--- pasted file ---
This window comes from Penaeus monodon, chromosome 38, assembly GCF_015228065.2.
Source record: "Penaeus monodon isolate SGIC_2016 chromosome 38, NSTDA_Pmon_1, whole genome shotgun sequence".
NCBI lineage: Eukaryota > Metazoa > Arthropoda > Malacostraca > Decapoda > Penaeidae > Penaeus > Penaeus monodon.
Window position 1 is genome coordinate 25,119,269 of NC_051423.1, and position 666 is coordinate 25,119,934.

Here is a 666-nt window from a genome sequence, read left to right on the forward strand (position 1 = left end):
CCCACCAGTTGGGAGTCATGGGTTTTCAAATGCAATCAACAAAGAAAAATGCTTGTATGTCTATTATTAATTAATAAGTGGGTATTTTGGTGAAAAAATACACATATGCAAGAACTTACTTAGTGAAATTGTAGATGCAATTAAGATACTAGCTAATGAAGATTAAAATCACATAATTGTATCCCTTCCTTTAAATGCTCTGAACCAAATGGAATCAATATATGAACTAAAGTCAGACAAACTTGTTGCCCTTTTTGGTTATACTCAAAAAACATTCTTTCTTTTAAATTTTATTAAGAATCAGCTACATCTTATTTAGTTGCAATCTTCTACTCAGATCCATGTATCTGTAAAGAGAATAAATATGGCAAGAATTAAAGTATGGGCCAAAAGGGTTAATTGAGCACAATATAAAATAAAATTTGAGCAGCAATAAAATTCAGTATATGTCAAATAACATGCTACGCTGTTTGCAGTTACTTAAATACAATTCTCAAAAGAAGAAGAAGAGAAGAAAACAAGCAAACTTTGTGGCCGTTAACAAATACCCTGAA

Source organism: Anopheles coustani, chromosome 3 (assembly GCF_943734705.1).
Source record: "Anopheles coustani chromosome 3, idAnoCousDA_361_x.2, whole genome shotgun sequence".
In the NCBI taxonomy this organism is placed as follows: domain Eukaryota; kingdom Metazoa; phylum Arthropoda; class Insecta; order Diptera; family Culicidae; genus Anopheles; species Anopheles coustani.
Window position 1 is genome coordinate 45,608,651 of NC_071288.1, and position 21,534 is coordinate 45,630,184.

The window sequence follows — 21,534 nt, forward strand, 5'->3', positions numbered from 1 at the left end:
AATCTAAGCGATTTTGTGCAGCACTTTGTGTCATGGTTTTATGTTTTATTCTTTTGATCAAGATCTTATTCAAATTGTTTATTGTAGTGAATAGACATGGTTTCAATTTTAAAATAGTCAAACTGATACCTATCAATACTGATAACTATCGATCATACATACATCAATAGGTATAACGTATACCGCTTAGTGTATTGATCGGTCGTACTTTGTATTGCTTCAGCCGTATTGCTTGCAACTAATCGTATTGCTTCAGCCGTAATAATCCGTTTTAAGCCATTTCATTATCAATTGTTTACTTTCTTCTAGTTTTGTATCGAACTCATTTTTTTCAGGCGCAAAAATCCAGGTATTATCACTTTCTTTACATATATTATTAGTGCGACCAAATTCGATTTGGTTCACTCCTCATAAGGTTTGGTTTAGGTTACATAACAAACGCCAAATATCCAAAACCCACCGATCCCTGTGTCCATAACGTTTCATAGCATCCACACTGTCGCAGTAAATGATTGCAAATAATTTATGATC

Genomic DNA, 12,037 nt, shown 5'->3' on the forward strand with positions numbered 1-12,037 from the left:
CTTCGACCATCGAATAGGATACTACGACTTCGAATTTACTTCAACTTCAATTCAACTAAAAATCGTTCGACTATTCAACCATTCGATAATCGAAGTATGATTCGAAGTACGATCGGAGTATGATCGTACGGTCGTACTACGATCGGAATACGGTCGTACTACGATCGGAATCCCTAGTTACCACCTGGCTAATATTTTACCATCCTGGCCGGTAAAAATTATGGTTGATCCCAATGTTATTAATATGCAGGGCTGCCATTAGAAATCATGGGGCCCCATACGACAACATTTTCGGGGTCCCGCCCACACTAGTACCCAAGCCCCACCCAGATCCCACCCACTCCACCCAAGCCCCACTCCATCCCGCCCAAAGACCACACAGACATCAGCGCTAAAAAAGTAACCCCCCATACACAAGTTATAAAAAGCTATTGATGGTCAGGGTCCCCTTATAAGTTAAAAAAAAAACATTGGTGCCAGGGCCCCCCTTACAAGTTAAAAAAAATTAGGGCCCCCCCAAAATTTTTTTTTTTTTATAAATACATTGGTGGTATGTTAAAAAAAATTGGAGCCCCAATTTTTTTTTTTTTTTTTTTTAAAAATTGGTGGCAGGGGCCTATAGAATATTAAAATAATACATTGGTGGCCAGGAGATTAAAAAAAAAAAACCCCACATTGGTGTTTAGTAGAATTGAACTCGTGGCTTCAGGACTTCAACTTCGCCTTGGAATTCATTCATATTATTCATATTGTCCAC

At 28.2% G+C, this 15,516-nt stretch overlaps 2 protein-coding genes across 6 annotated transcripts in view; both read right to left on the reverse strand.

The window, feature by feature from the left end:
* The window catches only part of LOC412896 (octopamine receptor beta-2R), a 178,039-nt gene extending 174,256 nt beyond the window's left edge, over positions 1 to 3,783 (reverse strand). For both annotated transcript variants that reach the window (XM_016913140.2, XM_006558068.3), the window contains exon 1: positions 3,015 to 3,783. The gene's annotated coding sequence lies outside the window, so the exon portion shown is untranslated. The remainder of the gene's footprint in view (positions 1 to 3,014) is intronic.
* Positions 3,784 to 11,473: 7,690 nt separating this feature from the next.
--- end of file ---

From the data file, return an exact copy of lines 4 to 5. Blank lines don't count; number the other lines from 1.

Window position 1 is genome coordinate 25,119,269 of NC_051423.1, and position 666 is coordinate 25,119,934.

Here is a 666-nt window from a genome sequence, read left to right on the forward strand (position 1 = left end):